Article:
Moorefield, WV – Dedicated Container Hauls
NOW IT’S OUR JOB TO MAKE SURE WE DESERVE YOU.
That means industry-high, competitive pay. Health benefits and retirement plans are just the beginning. Through our Better Futures program, we’ll also send you or a dependent to school. We have reliable routes with hometime you can actually enjoy. At JBS, we believe you deserve the best, and that’s exactly what we offer.
Driver Pay Rates
|Years of Service with JBS||Cents Per Mile|
|Less than a year||$0.50|
|1 to 2 Years||$0.51|
|3 to 4 Years||$0.52|
|5 to 6 Years||$0.53|
- Pay Per Load: $280
- Detention Pay: Starts after 1 hour with a max of 10 hours
- Daily minimum pay when in training
Benefits and Bonuses
- Health Benefits: vision, medical, and dental coverage. Benefit eligibility begins after 60 days of employment
- Paid: sick leave and six company observed holidays
- 401(k) match of up to 50% on the first 4% of contributions. Company match begins at one year of service and follows a five year vesting schedule.
- Rider Policy: available after 3 months, No pets
- Simplified Orientation: Starts online and concludes at your local terminal
- Monthly safety bonuses
- Up to a $3,100 bonus per driver referral:
- $50 every week of your referred driver’s first year
- $500 bonus when your referred driver hits 3-months
Work and Route
- Dedicated Runs: 48′ overweight container. Each truck will be permitted for overweight. This may require running only on certain roadways at particular times
- Running Region: WV and VA
- Typical Schedule: Up to 3-5 loads per week out of Moorefield, delivering to a drop point in Norfolk or Norfolk Port
- Start Time: Typically 2am to 7am with 10-12 hour work days
- Home Time: this new route provides daily home time with some overnight, Monday to Friday with occasional weekends
- Most Drop and Hook
- Equipment: Sleeper trucks
- Hiring Area: within 50 miles of Moorefield WV and Broadway, VA
- Must be at least 21 years old
- Valid Class-A CDL with 1 year of 53′ tractor trailer experience.
- Mentor programs are available for drivers with less than a year of experience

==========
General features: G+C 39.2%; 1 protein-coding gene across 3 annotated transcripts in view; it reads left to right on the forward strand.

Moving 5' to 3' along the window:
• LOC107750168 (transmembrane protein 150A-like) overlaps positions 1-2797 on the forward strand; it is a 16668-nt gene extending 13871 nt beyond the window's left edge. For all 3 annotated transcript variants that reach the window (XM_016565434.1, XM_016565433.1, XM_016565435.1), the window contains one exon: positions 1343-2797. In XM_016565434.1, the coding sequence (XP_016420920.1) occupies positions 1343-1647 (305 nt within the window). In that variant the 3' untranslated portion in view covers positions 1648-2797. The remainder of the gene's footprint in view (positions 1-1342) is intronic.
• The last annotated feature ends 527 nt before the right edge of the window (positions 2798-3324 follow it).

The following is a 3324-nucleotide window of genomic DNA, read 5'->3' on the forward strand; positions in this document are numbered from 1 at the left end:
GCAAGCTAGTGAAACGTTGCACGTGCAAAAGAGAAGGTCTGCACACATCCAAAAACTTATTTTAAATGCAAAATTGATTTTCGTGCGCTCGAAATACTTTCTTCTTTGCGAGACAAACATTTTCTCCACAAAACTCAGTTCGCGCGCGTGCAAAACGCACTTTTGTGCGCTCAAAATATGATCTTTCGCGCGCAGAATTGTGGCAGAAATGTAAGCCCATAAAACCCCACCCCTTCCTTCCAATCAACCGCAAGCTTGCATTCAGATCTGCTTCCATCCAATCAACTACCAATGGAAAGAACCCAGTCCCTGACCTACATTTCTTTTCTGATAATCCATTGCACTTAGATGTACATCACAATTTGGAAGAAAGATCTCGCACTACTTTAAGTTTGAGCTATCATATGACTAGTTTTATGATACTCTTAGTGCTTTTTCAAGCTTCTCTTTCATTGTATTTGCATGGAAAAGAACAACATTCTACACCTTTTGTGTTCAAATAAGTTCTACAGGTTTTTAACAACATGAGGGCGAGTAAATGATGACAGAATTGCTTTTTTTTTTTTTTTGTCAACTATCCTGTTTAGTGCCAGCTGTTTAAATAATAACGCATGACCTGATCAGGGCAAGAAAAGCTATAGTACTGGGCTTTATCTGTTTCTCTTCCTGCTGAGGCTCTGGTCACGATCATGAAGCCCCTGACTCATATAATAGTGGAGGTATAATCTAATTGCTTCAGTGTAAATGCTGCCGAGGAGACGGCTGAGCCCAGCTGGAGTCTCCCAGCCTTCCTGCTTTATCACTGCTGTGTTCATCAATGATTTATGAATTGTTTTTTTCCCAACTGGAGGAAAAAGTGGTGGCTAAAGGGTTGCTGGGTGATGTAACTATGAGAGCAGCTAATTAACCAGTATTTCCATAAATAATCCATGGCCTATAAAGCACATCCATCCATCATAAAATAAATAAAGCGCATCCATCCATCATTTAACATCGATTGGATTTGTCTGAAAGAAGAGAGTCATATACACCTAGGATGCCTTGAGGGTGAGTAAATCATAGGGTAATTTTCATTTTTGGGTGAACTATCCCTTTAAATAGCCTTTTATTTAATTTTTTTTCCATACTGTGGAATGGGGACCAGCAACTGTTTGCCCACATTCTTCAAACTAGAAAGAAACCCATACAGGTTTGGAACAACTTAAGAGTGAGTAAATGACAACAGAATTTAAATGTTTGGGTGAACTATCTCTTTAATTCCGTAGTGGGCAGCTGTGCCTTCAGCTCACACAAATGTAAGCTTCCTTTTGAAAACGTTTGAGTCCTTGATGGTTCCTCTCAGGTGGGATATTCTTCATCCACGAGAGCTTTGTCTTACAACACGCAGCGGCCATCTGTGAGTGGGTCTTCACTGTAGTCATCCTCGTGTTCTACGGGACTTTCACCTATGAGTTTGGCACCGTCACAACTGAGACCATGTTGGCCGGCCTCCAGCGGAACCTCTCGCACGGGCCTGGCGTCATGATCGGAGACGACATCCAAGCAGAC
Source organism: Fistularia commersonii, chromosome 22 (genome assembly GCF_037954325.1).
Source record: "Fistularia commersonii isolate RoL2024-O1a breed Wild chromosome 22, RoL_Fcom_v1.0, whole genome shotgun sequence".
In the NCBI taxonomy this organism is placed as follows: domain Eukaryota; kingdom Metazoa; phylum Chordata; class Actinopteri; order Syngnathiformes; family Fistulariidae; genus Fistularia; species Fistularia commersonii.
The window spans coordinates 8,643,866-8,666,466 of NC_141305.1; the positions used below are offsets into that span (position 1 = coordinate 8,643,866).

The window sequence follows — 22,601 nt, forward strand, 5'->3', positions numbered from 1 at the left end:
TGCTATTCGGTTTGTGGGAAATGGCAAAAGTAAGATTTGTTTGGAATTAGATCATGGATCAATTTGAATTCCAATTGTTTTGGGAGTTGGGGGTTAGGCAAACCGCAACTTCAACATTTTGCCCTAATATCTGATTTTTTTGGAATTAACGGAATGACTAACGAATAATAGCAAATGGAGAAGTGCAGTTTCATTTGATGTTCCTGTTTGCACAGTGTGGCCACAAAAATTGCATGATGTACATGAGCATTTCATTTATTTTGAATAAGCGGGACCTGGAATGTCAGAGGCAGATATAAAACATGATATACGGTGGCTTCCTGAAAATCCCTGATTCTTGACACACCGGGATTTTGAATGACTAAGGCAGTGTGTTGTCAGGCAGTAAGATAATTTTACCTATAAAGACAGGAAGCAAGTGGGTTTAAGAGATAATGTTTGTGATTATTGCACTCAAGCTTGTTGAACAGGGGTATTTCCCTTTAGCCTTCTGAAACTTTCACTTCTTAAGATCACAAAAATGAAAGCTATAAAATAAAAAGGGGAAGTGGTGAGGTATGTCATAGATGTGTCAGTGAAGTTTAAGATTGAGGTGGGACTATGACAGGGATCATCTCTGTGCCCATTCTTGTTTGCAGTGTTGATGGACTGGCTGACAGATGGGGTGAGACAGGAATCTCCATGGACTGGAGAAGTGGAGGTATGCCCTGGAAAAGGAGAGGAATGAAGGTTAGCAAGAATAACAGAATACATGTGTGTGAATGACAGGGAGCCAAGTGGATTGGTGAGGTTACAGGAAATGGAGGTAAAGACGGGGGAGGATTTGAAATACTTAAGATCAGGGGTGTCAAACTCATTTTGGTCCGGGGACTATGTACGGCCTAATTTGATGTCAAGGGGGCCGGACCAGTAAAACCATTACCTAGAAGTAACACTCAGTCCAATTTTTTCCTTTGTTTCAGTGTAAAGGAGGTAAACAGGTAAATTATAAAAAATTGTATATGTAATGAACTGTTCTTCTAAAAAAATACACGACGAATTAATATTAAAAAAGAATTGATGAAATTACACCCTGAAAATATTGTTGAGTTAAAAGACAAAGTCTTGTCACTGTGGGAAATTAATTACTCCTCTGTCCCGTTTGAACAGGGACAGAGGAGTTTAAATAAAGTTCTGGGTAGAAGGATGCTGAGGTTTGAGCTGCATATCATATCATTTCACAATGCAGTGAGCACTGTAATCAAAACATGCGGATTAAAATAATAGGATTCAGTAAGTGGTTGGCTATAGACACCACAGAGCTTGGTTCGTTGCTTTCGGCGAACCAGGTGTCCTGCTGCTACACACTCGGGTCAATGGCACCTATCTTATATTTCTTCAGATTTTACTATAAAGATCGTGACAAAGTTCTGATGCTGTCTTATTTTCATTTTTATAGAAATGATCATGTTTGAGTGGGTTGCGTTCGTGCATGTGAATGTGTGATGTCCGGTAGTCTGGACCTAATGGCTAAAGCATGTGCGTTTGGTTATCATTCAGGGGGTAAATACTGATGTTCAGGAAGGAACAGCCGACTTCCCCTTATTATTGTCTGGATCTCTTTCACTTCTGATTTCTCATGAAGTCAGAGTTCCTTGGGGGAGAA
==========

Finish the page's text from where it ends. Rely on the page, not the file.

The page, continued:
or call (888) 878-0043
The information below provides insight into how working as a Company Driver may meet your expected lifestyle, work into your long-term career plans, and provide the working environment you seek.
What is Company Driver?
Company Drivers are employed by specific companies that maintain its own fleet of trucks. Company Drivers are can be separated into 2 categories: (1) drivers working for trucking carriers that exist for the sole purpose of transporting freight of others, or (2) drivers working for companies that carry its own freight to support its own company’s product or service. Company drivers are in high demand, particular among large carriers.
What are some personal characteristics helpful for Company Drivers?
Aside from the personal characteristics needed to be a good truck driver, a Company Driver can be representing a company with thousands of workers in the US and internationally. Therefore, it is helpful for a Company Driver to keep a happy, helpful demeanor both to the general public and customers. Likewise, reliability, honesty, integrity, and self-motivation is necessary since you won’t have anyone looking over your shoulder or directing your every move. No one will tell you when to get out of bed in the morning or when to take a break or stop driving for the day (except the NMCSA, of course!).